Eventually she worked up the confidence to step onstage herself, although she preferred staying toward the back. In addition to Milk Ghost, she drummed in Period Blood, a short-lived, “super-angry” quartet in the tradition of Bikini Kill whose name was suggested by her brother. Around the same time, circa 2010, Ms. Kline opened a Bandcamp account for the scuzzy-sounding yet sophisticated indie-pop songs she’d begun furtively recording on her computer.
She posted her solo music under several fanciful stage names, including Ingrid Superstar, which she reluctantly dropped after learning that a Warhol superstar had already claimed it in the 1960s. (The name Frankie Cosmos, which she’s used since 2012, is in part a homage to one of her favorite poets, Frank O’Hara.) “I didn’t have my real name anywhere, and I thought that that would protect me,” she said. “I was like, ‘No one’s going to know it’s me! I can write about who I have a crush on!’”
Even when she started singing her own songs in public, she still viewed Frankie Cosmos as an eccentric art project, meant mostly to amuse her family and friends. But any illusion of privacy ended in 2014 with the release of “Zentropy,” a sweet, intimate set that Ms. Kline recorded as a duo with her then-boyfriend, Aaron Maine of the indie-rock group Porches.
Despite its compact 17-minute running time, “Zentropy” had the resonant glow of a full-length statement, and it won rave reviews from critics, drawing new crowds to her shows. “That’s when it got scary for me,” she said. “I only want people to listen to it who care about it, and you can’t control that.” On her parents’ advice, she stopped reading her press coverage.
“Vessel” sounds bigger and bolder than anything she’s done before, thanks to the extra guitar punch added by the multi-instrumentalist Ms. Martin, an old friend of the Kline siblings who joined in 2016. It’s also notably darker in tone, in part because many of its lyrics deal with the late stages of Ms. Kline and Mr. Maine’s five-year relationship, which ended about a year and a half ago. “When you close your dreamy eyes/Are they even close to dreaming of mine?” she sings on “Apathy,” a bruising highlight. “It’s interesting to revisit songs like that and feel like, ‘Oh my God, I can’t believe I wrote this and didn’t immediately break up with that person,’” Ms. Kline said.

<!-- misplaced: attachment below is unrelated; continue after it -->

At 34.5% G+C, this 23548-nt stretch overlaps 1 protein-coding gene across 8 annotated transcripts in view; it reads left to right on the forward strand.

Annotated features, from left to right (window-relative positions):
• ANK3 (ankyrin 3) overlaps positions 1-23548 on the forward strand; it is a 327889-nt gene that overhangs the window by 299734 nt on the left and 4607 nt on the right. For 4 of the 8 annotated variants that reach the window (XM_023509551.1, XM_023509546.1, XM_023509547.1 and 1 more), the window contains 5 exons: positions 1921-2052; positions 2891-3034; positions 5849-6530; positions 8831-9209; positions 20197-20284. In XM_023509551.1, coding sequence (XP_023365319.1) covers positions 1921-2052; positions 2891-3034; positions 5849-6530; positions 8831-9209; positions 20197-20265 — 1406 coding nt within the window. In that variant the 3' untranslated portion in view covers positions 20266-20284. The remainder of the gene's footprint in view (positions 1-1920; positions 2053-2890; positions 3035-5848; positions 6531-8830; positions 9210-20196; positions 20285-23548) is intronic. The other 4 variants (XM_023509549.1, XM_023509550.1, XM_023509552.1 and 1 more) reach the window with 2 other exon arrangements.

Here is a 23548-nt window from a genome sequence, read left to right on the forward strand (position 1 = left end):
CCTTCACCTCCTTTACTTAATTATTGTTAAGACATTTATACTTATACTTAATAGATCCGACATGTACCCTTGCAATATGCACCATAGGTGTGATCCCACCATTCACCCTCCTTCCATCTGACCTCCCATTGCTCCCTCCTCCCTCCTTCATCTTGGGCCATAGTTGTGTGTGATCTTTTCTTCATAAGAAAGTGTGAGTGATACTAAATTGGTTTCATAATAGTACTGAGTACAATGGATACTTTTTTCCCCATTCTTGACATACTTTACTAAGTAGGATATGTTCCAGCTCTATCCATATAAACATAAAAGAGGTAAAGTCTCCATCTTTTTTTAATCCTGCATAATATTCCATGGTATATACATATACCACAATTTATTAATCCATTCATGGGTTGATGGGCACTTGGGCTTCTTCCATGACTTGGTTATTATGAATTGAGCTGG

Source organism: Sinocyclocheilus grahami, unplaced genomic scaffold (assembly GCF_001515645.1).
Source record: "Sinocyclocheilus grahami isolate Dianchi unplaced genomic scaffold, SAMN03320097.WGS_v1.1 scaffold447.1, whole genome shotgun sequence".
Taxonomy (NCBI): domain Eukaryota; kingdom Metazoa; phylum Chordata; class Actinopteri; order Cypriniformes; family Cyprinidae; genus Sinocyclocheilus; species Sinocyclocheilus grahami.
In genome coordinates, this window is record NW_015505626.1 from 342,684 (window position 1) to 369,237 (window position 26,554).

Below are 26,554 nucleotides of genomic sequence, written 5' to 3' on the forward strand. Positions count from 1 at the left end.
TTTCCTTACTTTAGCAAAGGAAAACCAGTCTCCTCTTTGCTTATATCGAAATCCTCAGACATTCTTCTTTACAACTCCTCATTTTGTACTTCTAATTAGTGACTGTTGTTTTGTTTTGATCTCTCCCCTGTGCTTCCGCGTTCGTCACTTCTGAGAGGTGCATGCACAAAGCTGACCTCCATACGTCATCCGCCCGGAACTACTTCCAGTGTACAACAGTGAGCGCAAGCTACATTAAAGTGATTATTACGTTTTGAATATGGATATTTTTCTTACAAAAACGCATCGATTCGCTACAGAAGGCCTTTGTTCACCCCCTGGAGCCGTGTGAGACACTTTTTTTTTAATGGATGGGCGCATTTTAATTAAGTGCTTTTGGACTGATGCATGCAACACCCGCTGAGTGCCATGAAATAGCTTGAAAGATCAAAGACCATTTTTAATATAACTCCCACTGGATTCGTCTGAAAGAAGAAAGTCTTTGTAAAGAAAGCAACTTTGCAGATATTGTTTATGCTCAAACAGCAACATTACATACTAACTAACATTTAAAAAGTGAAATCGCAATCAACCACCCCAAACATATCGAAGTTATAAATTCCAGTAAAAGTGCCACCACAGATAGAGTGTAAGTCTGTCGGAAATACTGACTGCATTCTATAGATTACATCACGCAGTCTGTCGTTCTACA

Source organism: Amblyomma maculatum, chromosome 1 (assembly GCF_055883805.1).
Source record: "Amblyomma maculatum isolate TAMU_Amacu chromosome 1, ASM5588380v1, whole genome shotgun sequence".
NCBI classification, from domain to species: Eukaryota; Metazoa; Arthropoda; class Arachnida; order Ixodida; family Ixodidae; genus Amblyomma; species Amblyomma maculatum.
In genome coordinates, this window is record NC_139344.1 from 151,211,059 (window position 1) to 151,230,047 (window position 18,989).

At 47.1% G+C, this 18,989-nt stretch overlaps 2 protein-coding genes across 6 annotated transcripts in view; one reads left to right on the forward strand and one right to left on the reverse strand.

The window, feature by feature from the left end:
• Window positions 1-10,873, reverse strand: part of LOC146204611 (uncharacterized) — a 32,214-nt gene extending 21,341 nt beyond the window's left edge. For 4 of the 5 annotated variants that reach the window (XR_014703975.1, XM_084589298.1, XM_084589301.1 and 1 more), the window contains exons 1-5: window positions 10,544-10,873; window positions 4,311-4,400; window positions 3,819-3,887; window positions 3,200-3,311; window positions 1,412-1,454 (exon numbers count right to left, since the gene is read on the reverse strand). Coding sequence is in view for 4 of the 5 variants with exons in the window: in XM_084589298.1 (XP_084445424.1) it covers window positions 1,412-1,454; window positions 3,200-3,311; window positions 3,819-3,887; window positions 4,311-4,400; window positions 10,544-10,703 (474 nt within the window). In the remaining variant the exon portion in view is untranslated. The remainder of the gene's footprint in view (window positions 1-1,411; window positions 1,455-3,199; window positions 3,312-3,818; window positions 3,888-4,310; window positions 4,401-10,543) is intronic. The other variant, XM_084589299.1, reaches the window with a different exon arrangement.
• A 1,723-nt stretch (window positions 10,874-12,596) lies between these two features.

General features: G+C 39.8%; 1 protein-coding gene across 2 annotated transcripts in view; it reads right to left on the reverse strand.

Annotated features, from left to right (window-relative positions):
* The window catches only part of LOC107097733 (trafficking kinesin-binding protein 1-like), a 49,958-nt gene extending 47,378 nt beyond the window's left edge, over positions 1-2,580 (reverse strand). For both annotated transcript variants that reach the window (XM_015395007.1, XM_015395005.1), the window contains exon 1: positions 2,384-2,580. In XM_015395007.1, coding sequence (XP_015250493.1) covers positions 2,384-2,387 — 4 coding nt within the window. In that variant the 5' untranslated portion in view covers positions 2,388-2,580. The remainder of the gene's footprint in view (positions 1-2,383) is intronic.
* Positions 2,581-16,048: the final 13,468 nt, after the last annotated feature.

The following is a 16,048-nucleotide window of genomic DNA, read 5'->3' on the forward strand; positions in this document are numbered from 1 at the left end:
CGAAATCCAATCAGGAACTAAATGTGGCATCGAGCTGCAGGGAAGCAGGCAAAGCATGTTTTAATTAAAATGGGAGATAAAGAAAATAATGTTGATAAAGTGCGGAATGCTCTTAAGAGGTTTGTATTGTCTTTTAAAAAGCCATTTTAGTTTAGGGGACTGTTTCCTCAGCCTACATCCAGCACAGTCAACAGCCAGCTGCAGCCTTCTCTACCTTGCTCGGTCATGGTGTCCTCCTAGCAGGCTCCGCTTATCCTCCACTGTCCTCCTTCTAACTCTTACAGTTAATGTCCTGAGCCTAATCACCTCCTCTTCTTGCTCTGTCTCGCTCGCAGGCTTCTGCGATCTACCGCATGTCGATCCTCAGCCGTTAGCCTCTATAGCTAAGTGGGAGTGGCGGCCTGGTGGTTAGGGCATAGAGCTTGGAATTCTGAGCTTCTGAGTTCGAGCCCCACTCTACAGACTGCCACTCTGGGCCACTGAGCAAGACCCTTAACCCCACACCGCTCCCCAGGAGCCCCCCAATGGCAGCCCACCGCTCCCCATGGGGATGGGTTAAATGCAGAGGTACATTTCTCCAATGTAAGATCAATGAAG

Songwriting, she said, often lets her examine emotions she’d otherwise repress: “I probably should go to therapy, but I don’t, so I just write songs.” When she revisits older material, the effect can be disorienting. “I don’t do any drugs, I don’t drink,” she said. “So playing a bunch of songs I wrote when I was 16 is my way of giving myself a weird experience. It’s like microdosing.”
When we met for lunch, Ms. Kline was two days away from her 24th birthday. Parties stress her out, so she planned to attend a magic show with her parents, bake a cake she saw on Instagram — “It’s in the shape of a hedgehog, and it has Pocky sticking out of it as spikes” — and possibly write a song. “I hate birthdays,” she said. “I don’t feel like a grown-up, because I still don’t look forward to showering.”
While the band has tour dates booked through the end of the year, Ms. Kline said she still didn’t think of herself as a natural live performer. “I had to force myself to try it, and I still have to talk myself up to it every time I go onstage,” she said. “One of the things that’s hard is it’s my real self all the time. If I wear a funny outfit that I wouldn’t normally wear, would that make it less wearing down on my soul?”
Ms. Kline, running late to her next engagement, slung a blue-and-green backpack over her shoulders. “This is just one part of my life,” she added before dashing out the door. “One day when I’m a grown-up with a real job and a family, I can tell my kids, ‘I actually used to be a rock star.’”